The Bucket Playlist’s interview with Petty Cassettes

The Bucket Playlist’s interview with Petty Cassettes

 ‘We’ve taken rocky acoustic, think a grungy Toy Story!’

by Sara Seddon at The Bucket Playlist

Glasgow-based punk rock ‘n’ rollers Petty Cassettes have brought out their single ‘Rydo & Julianne’ today (24 September), a song that explores the nuances of an abusive relationship.

The band comprises David (vocals and guitar), Francesco (bass) and Ciaran (drums). ‘Our names comes from every decent band name being took,’ David joked. ‘Our old name was ‘Gallus Avenue’ but there’s already a band called Gallus.’

They describe ‘Rydo & Julianne’ as ‘a modern day twist on an iconic love story, which unfortunately depicts the all too true reality of some young couples who have fallen in ‘love”. As David puts it: ‘I wrote it, the foundation came from stories you hear behind closed doors. In Kilmarnock (in East Ayreshire, Scotland), where my girlfriend lives, a lot of these things get spoken about,’ he said. ‘I’ve witnessed abusive behaviour, male toxicity is brushed under the carpet. It’s disgusting, we wanted to shine a light on it. This topic hits too close to home for far too many people, the band included, so we hope this song and the lyrics gets to those who need it the most and they find the strength to escape their nightmare.’

I say that that it’s a massive, soaring song with a melody that is at sharp contrast to the darker lyrics and they agree: ‘It’s kind of a happy pop song,’ Francesco said. ‘The theme is deep, so you wouldn’t expect those major chords and tempo changes.’ David nods: ‘Usually, what I’ll do is come with a melody on the guitar. It was one of those that wrote itself. ‘Rydo’ rhymes with ‘Glasgow’ and adding ‘Julianne’ turns ‘Romeo and Juliet’ on its head. I tried to write another song on this topic before but it didn’t work.’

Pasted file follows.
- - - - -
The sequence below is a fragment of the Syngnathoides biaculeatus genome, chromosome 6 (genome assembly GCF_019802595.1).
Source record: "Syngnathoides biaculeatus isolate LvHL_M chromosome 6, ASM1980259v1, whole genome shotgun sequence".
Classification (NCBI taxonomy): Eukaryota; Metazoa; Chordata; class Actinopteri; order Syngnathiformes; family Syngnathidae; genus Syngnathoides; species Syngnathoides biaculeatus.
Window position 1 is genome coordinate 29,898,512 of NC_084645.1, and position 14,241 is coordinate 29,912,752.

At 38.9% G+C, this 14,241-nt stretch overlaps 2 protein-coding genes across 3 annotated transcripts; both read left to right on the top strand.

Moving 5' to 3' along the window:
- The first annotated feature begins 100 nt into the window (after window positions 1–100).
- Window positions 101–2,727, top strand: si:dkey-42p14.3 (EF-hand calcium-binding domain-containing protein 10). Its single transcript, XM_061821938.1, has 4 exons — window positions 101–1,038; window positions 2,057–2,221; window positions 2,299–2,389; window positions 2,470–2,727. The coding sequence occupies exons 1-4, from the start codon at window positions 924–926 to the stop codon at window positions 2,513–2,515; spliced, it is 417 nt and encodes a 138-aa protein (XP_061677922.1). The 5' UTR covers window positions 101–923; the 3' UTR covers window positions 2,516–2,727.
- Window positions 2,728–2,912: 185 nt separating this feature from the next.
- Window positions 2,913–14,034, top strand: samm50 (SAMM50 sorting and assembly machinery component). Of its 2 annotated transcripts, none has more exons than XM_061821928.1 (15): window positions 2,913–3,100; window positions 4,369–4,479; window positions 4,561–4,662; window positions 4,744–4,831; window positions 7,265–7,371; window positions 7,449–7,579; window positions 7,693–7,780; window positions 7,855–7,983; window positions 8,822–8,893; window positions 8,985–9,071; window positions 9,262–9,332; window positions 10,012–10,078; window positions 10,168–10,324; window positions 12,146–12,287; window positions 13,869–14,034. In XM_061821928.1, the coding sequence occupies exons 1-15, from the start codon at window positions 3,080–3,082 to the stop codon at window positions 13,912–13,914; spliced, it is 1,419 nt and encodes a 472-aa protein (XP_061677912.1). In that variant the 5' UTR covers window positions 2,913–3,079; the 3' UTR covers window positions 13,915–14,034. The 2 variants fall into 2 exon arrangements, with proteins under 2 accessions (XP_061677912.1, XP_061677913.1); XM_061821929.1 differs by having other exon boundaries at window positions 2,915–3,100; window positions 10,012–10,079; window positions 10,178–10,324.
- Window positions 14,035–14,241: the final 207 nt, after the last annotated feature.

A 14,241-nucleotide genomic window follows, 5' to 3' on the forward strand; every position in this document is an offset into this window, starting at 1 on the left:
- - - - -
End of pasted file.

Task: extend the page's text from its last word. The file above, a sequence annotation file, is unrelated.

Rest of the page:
‘It’s a common theme in my writing, there’s more depth and context than might first appear’

Essentially, they’re keen to infuse their songs with a depth that is only truly apparent when you listen to the lyrics, which is also true of their most recent single, ‘Sensitive Boy’: ‘It’s a common theme in my writing, there’s more depth and context than might first appear,’ David said. ‘We write happy anthems but people who seem happy can often be the ones who aren’t doing alright, so it’s important to check in on friends. I grew up in quite a rough part of Glasgow. When you’re older and mature, you can look back at what was happening. It’s very therapeutic to put it into songs, I’m almost possessed when I’m doing it, it’s medicine.’

As the track kicks off: ‘It’s time to go home now, washed up and broken on the bedroom floor. It’s time to go home now, never have I felt like this before.’

Next up is an under-wraps cover of what they call a ‘legendary song’ to mark a big anniversary which will come out on 19 November. ”Rydo & Julianne’ is the last of the old, it’s Petty Cassettes 2.0 now,’ David joked. ‘We wrote and wrote and developed in COVID, it saved us.’ Francesco joins in: ‘People are gonna love it or hate it, we’re a bit scared.’ David laughs: ‘We’ve taken rocky acoustic, think a grungy Toy Story!’